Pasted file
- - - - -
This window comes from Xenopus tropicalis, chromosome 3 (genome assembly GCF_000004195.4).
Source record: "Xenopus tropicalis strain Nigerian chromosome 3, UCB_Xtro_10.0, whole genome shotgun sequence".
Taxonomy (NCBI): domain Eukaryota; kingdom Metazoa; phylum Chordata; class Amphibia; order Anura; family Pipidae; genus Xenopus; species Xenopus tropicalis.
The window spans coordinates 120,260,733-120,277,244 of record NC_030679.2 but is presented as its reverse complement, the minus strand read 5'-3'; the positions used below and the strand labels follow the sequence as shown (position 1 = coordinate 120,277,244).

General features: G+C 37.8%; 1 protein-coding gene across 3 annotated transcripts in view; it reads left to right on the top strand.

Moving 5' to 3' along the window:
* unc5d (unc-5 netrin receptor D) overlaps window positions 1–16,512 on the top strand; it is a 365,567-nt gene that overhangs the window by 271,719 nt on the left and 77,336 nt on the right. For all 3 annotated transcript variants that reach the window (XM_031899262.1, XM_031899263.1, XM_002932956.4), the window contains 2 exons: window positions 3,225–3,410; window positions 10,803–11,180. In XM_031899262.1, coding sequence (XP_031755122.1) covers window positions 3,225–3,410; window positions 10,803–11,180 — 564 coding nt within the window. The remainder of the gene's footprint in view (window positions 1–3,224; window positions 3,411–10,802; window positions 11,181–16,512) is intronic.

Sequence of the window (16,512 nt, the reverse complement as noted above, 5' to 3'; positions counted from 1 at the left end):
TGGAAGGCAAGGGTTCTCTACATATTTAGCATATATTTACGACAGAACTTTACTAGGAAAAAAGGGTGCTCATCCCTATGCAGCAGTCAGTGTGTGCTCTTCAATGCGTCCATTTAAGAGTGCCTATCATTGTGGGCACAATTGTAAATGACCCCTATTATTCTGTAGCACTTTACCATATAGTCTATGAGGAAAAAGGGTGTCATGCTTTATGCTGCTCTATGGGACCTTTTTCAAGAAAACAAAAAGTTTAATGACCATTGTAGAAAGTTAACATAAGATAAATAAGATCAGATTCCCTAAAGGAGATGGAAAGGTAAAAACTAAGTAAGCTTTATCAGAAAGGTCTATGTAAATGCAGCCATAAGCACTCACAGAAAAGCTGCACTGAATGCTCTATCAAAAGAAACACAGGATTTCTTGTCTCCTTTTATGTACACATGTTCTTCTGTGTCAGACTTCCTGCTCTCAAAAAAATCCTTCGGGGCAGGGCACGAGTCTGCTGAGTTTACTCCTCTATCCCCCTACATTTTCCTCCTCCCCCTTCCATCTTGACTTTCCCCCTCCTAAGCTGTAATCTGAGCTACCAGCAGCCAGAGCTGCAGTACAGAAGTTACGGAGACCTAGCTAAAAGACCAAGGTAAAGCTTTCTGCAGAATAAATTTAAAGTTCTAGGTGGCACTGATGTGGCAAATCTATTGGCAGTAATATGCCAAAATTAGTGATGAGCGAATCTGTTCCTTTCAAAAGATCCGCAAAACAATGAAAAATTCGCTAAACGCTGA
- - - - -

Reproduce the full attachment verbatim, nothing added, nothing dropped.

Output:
This window comes from Xenopus tropicalis, chromosome 3 (genome assembly GCF_000004195.4).
Source record: "Xenopus tropicalis strain Nigerian chromosome 3, UCB_Xtro_10.0, whole genome shotgun sequence".
Taxonomy (NCBI): domain Eukaryota; kingdom Metazoa; phylum Chordata; class Amphibia; order Anura; family Pipidae; genus Xenopus; species Xenopus tropicalis.
The window spans coordinates 120,260,733-120,277,244 of record NC_030679.2 but is presented as its reverse complement, the minus strand read 5'-3'; the positions used below and the strand labels follow the sequence as shown (position 1 = coordinate 120,277,244).

General features: G+C 37.8%; 1 protein-coding gene across 3 annotated transcripts in view; it reads left to right on the top strand.

Moving 5' to 3' along the window:
* unc5d (unc-5 netrin receptor D) overlaps window positions 1–16,512 on the top strand; it is a 365,567-nt gene that overhangs the window by 271,719 nt on the left and 77,336 nt on the right. For all 3 annotated transcript variants that reach the window (XM_031899262.1, XM_031899263.1, XM_002932956.4), the window contains 2 exons: window positions 3,225–3,410; window positions 10,803–11,180. In XM_031899262.1, coding sequence (XP_031755122.1) covers window positions 3,225–3,410; window positions 10,803–11,180 — 564 coding nt within the window. The remainder of the gene's footprint in view (window positions 1–3,224; window positions 3,411–10,802; window positions 11,181–16,512) is intronic.

Sequence of the window (16,512 nt, the reverse complement as noted above, 5' to 3'; positions counted from 1 at the left end):
TGGAAGGCAAGGGTTCTCTACATATTTAGCATATATTTACGACAGAACTTTACTAGGAAAAAAGGGTGCTCATCCCTATGCAGCAGTCAGTGTGTGCTCTTCAATGCGTCCATTTAAGAGTGCCTATCATTGTGGGCACAATTGTAAATGACCCCTATTATTCTGTAGCACTTTACCATATAGTCTATGAGGAAAAAGGGTGTCATGCTTTATGCTGCTCTATGGGACCTTTTTCAAGAAAACAAAAAGTTTAATGACCATTGTAGAAAGTTAACATAAGATAAATAAGATCAGATTCCCTAAAGGAGATGGAAAGGTAAAAACTAAGTAAGCTTTATCAGAAAGGTCTATGTAAATGCAGCCATAAGCACTCACAGAAAAGCTGCACTGAATGCTCTATCAAAAGAAACACAGGATTTCTTGTCTCCTTTTATGTACACATGTTCTTCTGTGTCAGACTTCCTGCTCTCAAAAAAATCCTTCGGGGCAGGGCACGAGTCTGCTGAGTTTACTCCTCTATCCCCCTACATTTTCCTCCTCCCCCTTCCATCTTGACTTTCCCCCTCCTAAGCTGTAATCTGAGCTACCAGCAGCCAGAGCTGCAGTACAGAAGTTACGGAGACCTAGCTAAAAGACCAAGGTAAAGCTTTCTGCAGAATAAATTTAAAGTTCTAGGTGGCACTGATGTGGCAAATCTATTGGCAGTAATATGCCAAAATTAGTGATGAGCGAATCTGTTCCTTTCAAAAGATCCGCAAAACAATGAAAAATTCGCTAAACGCTGA